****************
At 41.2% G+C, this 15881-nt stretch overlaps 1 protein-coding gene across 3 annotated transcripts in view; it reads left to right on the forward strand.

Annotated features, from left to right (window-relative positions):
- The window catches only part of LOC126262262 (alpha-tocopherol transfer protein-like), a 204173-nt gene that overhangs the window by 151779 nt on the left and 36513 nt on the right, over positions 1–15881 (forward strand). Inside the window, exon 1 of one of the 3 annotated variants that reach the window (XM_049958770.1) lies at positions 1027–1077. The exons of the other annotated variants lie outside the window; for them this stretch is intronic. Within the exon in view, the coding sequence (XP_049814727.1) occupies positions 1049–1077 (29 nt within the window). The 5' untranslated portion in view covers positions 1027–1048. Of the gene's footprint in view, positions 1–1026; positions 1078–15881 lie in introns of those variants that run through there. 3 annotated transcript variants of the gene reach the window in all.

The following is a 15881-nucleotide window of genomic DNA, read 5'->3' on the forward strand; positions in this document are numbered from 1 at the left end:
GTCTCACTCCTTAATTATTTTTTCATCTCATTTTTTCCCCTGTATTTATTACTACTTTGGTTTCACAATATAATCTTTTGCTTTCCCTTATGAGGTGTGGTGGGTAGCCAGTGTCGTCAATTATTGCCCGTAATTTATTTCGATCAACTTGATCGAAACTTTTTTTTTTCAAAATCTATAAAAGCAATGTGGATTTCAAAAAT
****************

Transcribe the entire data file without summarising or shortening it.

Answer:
At 41.2% G+C, this 15881-nt stretch overlaps 1 protein-coding gene across 3 annotated transcripts in view; it reads left to right on the forward strand.

Annotated features, from left to right (window-relative positions):
- The window catches only part of LOC126262262 (alpha-tocopherol transfer protein-like), a 204173-nt gene that overhangs the window by 151779 nt on the left and 36513 nt on the right, over positions 1–15881 (forward strand). Inside the window, exon 1 of one of the 3 annotated variants that reach the window (XM_049958770.1) lies at positions 1027–1077. The exons of the other annotated variants lie outside the window; for them this stretch is intronic. Within the exon in view, the coding sequence (XP_049814727.1) occupies positions 1049–1077 (29 nt within the window). The 5' untranslated portion in view covers positions 1027–1048. Of the gene's footprint in view, positions 1–1026; positions 1078–15881 lie in introns of those variants that run through there. 3 annotated transcript variants of the gene reach the window in all.

The following is a 15881-nucleotide window of genomic DNA, read 5'->3' on the forward strand; positions in this document are numbered from 1 at the left end:
GTCTCACTCCTTAATTATTTTTTCATCTCATTTTTTCCCCTGTATTTATTACTACTTTGGTTTCACAATATAATCTTTTGCTTTCCCTTATGAGGTGTGGTGGGTAGCCAGTGTCGTCAATTATTGCCCGTAATTTATTTCGATCAACTTGATCGAAACTTTTTTTTTTCAAAATCTATAAAAGCAATGTGGATTTCAAAAAT